Gray v. Canada Life Assurance Co.,  M.J. No. 412, Manitoba Court of Queen’s Bench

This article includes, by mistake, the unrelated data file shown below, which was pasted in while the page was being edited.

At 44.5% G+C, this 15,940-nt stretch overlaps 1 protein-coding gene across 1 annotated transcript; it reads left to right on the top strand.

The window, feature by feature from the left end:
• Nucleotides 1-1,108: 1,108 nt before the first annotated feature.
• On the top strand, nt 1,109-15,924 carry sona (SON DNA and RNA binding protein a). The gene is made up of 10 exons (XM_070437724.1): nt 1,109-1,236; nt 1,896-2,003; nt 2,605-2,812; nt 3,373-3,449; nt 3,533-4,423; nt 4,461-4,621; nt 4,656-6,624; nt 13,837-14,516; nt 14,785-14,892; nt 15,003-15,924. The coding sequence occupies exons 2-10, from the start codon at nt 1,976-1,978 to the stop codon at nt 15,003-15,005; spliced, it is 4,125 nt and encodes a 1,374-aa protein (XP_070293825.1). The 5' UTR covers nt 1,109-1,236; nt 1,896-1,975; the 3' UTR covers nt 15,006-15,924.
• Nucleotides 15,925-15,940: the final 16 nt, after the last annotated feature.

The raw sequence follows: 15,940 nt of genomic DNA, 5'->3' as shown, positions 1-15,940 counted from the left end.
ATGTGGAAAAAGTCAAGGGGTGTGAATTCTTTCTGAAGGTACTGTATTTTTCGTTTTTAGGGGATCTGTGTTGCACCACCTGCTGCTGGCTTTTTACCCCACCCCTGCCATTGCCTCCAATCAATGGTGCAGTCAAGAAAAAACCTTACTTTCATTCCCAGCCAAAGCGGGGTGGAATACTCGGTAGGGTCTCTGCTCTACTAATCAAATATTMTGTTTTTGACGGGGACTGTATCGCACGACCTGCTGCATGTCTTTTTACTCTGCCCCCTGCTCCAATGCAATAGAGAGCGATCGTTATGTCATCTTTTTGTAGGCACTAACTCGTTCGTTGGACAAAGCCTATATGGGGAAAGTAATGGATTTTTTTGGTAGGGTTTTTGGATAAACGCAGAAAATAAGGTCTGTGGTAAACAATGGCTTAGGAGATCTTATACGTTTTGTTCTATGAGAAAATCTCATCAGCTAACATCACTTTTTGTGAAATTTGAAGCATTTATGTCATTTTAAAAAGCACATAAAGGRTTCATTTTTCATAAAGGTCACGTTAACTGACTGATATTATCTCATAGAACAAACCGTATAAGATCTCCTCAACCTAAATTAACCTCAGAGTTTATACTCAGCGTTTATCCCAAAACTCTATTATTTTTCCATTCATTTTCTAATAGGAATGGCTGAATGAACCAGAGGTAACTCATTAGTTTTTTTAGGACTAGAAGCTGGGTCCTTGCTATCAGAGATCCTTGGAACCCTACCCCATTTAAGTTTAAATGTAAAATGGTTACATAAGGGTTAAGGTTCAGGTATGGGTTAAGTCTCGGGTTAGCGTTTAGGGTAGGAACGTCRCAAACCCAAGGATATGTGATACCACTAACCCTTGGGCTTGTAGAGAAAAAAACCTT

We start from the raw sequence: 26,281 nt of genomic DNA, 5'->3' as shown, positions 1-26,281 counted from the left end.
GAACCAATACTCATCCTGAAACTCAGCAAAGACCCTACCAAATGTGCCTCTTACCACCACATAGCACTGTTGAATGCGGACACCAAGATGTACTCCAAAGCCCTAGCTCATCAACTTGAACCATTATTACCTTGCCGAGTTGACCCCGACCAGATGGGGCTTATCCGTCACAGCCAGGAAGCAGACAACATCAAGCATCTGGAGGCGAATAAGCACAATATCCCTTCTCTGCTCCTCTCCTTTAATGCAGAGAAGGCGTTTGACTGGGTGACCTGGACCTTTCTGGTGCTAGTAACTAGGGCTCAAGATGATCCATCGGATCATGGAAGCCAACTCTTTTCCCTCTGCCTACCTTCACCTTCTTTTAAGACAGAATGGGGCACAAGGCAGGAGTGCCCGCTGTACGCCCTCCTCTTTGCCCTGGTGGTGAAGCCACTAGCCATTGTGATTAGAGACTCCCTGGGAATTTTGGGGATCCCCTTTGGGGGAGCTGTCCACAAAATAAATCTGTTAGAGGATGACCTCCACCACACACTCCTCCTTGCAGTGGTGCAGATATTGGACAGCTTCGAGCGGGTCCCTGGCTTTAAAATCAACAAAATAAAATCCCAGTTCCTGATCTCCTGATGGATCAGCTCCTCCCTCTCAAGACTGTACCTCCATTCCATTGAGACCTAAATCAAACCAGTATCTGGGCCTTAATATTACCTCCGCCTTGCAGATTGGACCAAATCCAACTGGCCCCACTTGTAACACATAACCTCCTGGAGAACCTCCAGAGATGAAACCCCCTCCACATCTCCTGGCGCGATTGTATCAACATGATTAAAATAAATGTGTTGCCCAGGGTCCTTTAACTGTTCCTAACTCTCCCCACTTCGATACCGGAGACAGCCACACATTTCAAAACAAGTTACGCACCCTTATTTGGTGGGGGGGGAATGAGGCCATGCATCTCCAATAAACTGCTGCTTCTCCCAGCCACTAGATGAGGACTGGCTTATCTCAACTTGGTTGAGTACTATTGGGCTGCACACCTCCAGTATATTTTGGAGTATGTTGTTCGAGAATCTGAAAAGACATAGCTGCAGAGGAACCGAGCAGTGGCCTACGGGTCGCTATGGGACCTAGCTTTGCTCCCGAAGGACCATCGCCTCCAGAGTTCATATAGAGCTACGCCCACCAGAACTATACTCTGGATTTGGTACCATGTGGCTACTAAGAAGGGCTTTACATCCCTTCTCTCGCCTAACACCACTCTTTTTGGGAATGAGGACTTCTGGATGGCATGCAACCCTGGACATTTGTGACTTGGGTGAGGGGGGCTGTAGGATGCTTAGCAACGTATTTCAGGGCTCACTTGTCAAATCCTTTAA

Gray sued The Canada Life Assurance Company (“Canada Life”) for payment of a one time benefit under a group disability policy. The policy provided for a one time payment to an insured if the insured became “totally and permanently disabled”. Gray suffered a back injury while working in March of 1997. He was performing light duty work until August of 1997, when he underwent surgery to alleviate his back condition. He improved somewhat, but was unable to return to work. After suffering the injury, Gray applied for and received benefits from the Workers’ Compensation Board (“WCB”), and remained in the work force of Manitoba Hydro until May of 2001 while the WCB attempted to render him fit to return to work. In May of 2001, three physicians wrote reports indicating that Gray was permanently disabled from work and his employment was terminated. Gray commenced an application against Canada Life for payment of his disability benefits in May of 2001. Both Gray and Canada Life brought a summary application to have the court rule on whether his claim was barred pursuant to the two year limitation period contained in the insurance policy. Canada Life took the position that Gray should have commenced his claim within two years of when he initially injured his back in March of 1997. Gray argued that he did not discover that his injury fell within the definition of a total permanent disability until January of 2000, and that his claim was therefore started within the two year limitation period. Schulman J. relied upon Haberman v. Peixeiro (1997), 151 D.L.R. (4th) 429 and determined that the limitation period did not commence until Gray discovered that he was totally and permanently disabled, which did not occur until January 2000. Canada Life’s application was dismissed, and Gray’s application to have a declaration that the action had been commenced within the limitation period was granted.
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